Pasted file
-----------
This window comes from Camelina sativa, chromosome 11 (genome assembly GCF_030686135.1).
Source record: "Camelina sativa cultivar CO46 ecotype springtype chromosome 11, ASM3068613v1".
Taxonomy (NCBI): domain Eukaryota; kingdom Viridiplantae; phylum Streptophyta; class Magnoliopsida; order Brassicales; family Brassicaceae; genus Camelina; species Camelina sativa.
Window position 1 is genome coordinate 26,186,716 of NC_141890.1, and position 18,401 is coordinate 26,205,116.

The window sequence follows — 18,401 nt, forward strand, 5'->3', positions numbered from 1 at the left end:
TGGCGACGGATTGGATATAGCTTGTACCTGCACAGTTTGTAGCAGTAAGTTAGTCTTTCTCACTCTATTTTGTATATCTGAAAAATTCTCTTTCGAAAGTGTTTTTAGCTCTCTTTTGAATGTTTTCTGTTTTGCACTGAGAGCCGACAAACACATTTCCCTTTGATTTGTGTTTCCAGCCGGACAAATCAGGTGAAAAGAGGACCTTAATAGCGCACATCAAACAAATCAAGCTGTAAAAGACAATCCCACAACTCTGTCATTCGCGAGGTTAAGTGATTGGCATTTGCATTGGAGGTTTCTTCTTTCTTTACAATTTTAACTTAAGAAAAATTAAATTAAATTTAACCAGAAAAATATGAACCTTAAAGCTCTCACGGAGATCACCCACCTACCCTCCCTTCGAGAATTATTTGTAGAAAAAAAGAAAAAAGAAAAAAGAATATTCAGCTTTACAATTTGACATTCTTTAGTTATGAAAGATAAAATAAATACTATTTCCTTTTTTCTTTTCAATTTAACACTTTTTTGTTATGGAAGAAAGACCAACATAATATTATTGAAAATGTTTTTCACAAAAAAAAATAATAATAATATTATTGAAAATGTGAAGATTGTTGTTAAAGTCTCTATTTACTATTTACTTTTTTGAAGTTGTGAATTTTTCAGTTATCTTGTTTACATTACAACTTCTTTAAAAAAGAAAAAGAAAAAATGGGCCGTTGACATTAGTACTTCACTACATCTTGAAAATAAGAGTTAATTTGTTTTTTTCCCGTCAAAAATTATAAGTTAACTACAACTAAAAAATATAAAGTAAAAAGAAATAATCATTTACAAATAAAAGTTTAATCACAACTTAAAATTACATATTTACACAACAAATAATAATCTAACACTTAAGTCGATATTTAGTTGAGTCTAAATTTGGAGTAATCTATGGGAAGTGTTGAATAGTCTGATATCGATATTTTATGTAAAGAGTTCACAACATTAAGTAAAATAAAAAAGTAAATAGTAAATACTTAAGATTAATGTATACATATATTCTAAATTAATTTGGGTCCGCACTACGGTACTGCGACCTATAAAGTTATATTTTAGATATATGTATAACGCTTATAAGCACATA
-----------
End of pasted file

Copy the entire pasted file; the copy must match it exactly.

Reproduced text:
This window comes from Camelina sativa, chromosome 11 (genome assembly GCF_030686135.1).
Source record: "Camelina sativa cultivar CO46 ecotype springtype chromosome 11, ASM3068613v1".
Taxonomy (NCBI): domain Eukaryota; kingdom Viridiplantae; phylum Streptophyta; class Magnoliopsida; order Brassicales; family Brassicaceae; genus Camelina; species Camelina sativa.
Window position 1 is genome coordinate 26,186,716 of NC_141890.1, and position 18,401 is coordinate 26,205,116.

The window sequence follows — 18,401 nt, forward strand, 5'->3', positions numbered from 1 at the left end:
TGGCGACGGATTGGATATAGCTTGTACCTGCACAGTTTGTAGCAGTAAGTTAGTCTTTCTCACTCTATTTTGTATATCTGAAAAATTCTCTTTCGAAAGTGTTTTTAGCTCTCTTTTGAATGTTTTCTGTTTTGCACTGAGAGCCGACAAACACATTTCCCTTTGATTTGTGTTTCCAGCCGGACAAATCAGGTGAAAAGAGGACCTTAATAGCGCACATCAAACAAATCAAGCTGTAAAAGACAATCCCACAACTCTGTCATTCGCGAGGTTAAGTGATTGGCATTTGCATTGGAGGTTTCTTCTTTCTTTACAATTTTAACTTAAGAAAAATTAAATTAAATTTAACCAGAAAAATATGAACCTTAAAGCTCTCACGGAGATCACCCACCTACCCTCCCTTCGAGAATTATTTGTAGAAAAAAAGAAAAAAGAAAAAAGAATATTCAGCTTTACAATTTGACATTCTTTAGTTATGAAAGATAAAATAAATACTATTTCCTTTTTTCTTTTCAATTTAACACTTTTTTGTTATGGAAGAAAGACCAACATAATATTATTGAAAATGTTTTTCACAAAAAAAAATAATAATAATATTATTGAAAATGTGAAGATTGTTGTTAAAGTCTCTATTTACTATTTACTTTTTTGAAGTTGTGAATTTTTCAGTTATCTTGTTTACATTACAACTTCTTTAAAAAAGAAAAAGAAAAAATGGGCCGTTGACATTAGTACTTCACTACATCTTGAAAATAAGAGTTAATTTGTTTTTTTCCCGTCAAAAATTATAAGTTAACTACAACTAAAAAATATAAAGTAAAAAGAAATAATCATTTACAAATAAAAGTTTAATCACAACTTAAAATTACATATTTACACAACAAATAATAATCTAACACTTAAGTCGATATTTAGTTGAGTCTAAATTTGGAGTAATCTATGGGAAGTGTTGAATAGTCTGATATCGATATTTTATGTAAAGAGTTCACAACATTAAGTAAAATAAAAAAGTAAATAGTAAATACTTAAGATTAATGTATACATATATTCTAAATTAATTTGGGTCCGCACTACGGTACTGCGACCTATAAAGTTATATTTTAGATATATGTATAACGCTTATAAGCACATA